Ninety-two percent of the time, we don’t end up keeping our New Year’s resolutions. That’s a shame—not just because we don’t experience the outcomes we’ve dreamed about (e.g., losing weight or socking away a certain amount of money) but because we also deny ourselves a lot of happiness on the way to achieving them.
Yes, you read that right. I understand for most people, doing things like slaving away in the gym, cutting calories, and curtailing “fun” spending might not seem like a recipe for joy. But according to multiple experts, working toward a goal does boost your happiness. Here’s what Sonja Lyubomirsky, Ph.D., of the University of California-Riverside has to say: “People who strive for something personally significant, whether it’s learning a new craft, changing careers, or raising moral children, are far happier than those who don’t have strong dreams or aspirations. Find a happy person, and you will find a project.”
Find a happy person, and you will find a project. I tend to agree. Throughout my life, I’ve noticed that projects, whether they’re for work, part of a hobby, or (yes!) even a New Year’s resolution, give you purpose and structure. They keep you from sitting around twiddling your thumbs, which inevitably leads to discontent. And when you accomplish milestones on the way to finishing your project (not to mention crossing the big finish line), your self-esteem and sense of accomplishment grow. And those things are all big contributors to an overall sense of contentment.
That being the case, here are some of my tips to help you stay on track and keep your 2014 resolutions:
Stick to one meaningful resolution. First of all, don’t overcommit. If you divide your attention and energy between multiple goals, you decrease the chances that you’ll follow through on any one of them. Even if there are several things you’d like to accomplish in 2014, I encourage you to narrow down the list (especially if your past resolution track record isn’t so good!). Identify one thing that means a lot to you, then devote your time and energy to accomplishing it.
Sit down now and plan out how you’re going to get there. Big accomplishments don’t just happen—they take thought, planning, and commitment. And most of the time, they’re built on a series of smaller, consecutive achievements. So figure out what baby steps you’ll have to take and which milestones you’ll have to hit before the clock starts ticking on January 1st. Write them down. If you can see exactly where you need to go, you’ll be less likely to stall out or make a wrong turn.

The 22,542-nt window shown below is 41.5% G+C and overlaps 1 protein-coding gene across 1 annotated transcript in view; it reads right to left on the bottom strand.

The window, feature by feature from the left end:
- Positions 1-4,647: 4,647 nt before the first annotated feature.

Schedule dates for your milestones. If something is written down on your calendar, it’s more likely to happen. (Face it: Saying, “I’ll get around to it one of these days” isn’t exactly a reliable strategy.) For example, you might say, “By March, I’d like to have lost five pounds,” or, “By May, I’ll have turned in my application for that online master’s program I’ve been eyeing.” These deadlines aren’t meant to be set in stone; they’re just guidelines to keep you on track and prevent you from procrastinating for months at a time!
Expect to slip up… Here’s the truth: Nobody’s perfect. Not me, not you, not anyone. I can tell you that during every project I’ve ever successfully pursued, I’ve still made mistakes, dropped some balls, and backslidden. I’m not saying this to discourage you, but to assure you that when the same thing happens during your resolution project, you haven’t failed outright!
…but don’t let those slip-ups derail you. Remember, tomorrow’s a new day and a new chance. You may have fallen off the wagon on Tuesday, but you can climb back onto it on Wednesday, or Thursday, or even next Friday. Whenever you slip up, spend a little time refamiliarizing yourself with your goal and refocusing on why it’s important. Always remember: Quitting or continuing is your choice.
Reward yourself for small and large victories. Yes, you’ll derive satisfaction from the work of progressing toward your goal, but that doesn’t mean you can’t celebrate small victories along the way! Every time you lose five pounds, or save another hundred dollars, or pass any milestone, reward yourself. Even if it’s just a cup of your favorite tea or a night at the movies, acknowledging your progress will give you the fuel to keep going.
Build a support team. It’s hard to sustain any important work for a year without external support. Tell your friends and family members what you’re doing and ask for their understanding, help, and encouragement. And if you know anyone with the same goal as you, think about becoming accountability partners. If you know your friend is waiting for you at the gym, for instance, you’ll think twice about skipping your workout.
Take your project’s “temperature” each month. On a monthly basis, it’s a good idea to reexamine your resolution. Make sure this is still something that you want to do and that it’s taking you to a place you still want to go. The truth is, people and circumstances change. It’s completely possible that what made sense on January 1st no longer honors who you are on September 19th! Remember, this is a project that’s supposed to make you happier, not crazier and more stressed. There’s no shame in changing course mid-year if it’s done for your well-being.
Here’s to a productive, happy 2014!